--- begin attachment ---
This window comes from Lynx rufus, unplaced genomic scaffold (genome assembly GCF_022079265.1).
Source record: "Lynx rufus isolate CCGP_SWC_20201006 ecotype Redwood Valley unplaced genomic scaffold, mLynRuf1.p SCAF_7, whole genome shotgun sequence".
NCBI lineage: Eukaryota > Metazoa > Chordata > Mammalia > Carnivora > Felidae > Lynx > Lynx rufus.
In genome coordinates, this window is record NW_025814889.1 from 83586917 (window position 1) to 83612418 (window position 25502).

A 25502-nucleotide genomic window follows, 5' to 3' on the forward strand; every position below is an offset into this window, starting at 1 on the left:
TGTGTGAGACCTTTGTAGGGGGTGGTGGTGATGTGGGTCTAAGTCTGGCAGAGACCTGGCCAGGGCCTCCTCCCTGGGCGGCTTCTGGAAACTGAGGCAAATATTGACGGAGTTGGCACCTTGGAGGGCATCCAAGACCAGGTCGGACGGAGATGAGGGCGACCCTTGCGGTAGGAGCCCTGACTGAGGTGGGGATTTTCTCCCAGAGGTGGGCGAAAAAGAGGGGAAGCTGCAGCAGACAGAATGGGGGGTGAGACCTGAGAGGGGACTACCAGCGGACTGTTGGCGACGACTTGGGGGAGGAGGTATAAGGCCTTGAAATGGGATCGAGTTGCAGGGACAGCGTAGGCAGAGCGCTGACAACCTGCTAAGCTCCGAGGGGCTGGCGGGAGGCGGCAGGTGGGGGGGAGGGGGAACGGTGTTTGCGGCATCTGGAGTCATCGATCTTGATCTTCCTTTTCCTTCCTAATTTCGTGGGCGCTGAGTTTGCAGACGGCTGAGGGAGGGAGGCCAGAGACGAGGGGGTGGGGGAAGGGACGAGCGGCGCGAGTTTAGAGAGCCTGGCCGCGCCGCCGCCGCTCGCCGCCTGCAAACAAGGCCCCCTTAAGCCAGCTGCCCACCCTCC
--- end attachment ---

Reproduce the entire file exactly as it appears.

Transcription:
This window comes from Lynx rufus, unplaced genomic scaffold (genome assembly GCF_022079265.1).
Source record: "Lynx rufus isolate CCGP_SWC_20201006 ecotype Redwood Valley unplaced genomic scaffold, mLynRuf1.p SCAF_7, whole genome shotgun sequence".
NCBI lineage: Eukaryota > Metazoa > Chordata > Mammalia > Carnivora > Felidae > Lynx > Lynx rufus.
In genome coordinates, this window is record NW_025814889.1 from 83586917 (window position 1) to 83612418 (window position 25502).

A 25502-nucleotide genomic window follows, 5' to 3' on the forward strand; every position below is an offset into this window, starting at 1 on the left:
TGTGTGAGACCTTTGTAGGGGGTGGTGGTGATGTGGGTCTAAGTCTGGCAGAGACCTGGCCAGGGCCTCCTCCCTGGGCGGCTTCTGGAAACTGAGGCAAATATTGACGGAGTTGGCACCTTGGAGGGCATCCAAGACCAGGTCGGACGGAGATGAGGGCGACCCTTGCGGTAGGAGCCCTGACTGAGGTGGGGATTTTCTCCCAGAGGTGGGCGAAAAAGAGGGGAAGCTGCAGCAGACAGAATGGGGGGTGAGACCTGAGAGGGGACTACCAGCGGACTGTTGGCGACGACTTGGGGGAGGAGGTATAAGGCCTTGAAATGGGATCGAGTTGCAGGGACAGCGTAGGCAGAGCGCTGACAACCTGCTAAGCTCCGAGGGGCTGGCGGGAGGCGGCAGGTGGGGGGGAGGGGGAACGGTGTTTGCGGCATCTGGAGTCATCGATCTTGATCTTCCTTTTCCTTCCTAATTTCGTGGGCGCTGAGTTTGCAGACGGCTGAGGGAGGGAGGCCAGAGACGAGGGGGTGGGGGAAGGGACGAGCGGCGCGAGTTTAGAGAGCCTGGCCGCGCCGCCGCCGCTCGCCGCCTGCAAACAAGGCCCCCTTAAGCCAGCTGCCCACCCTCC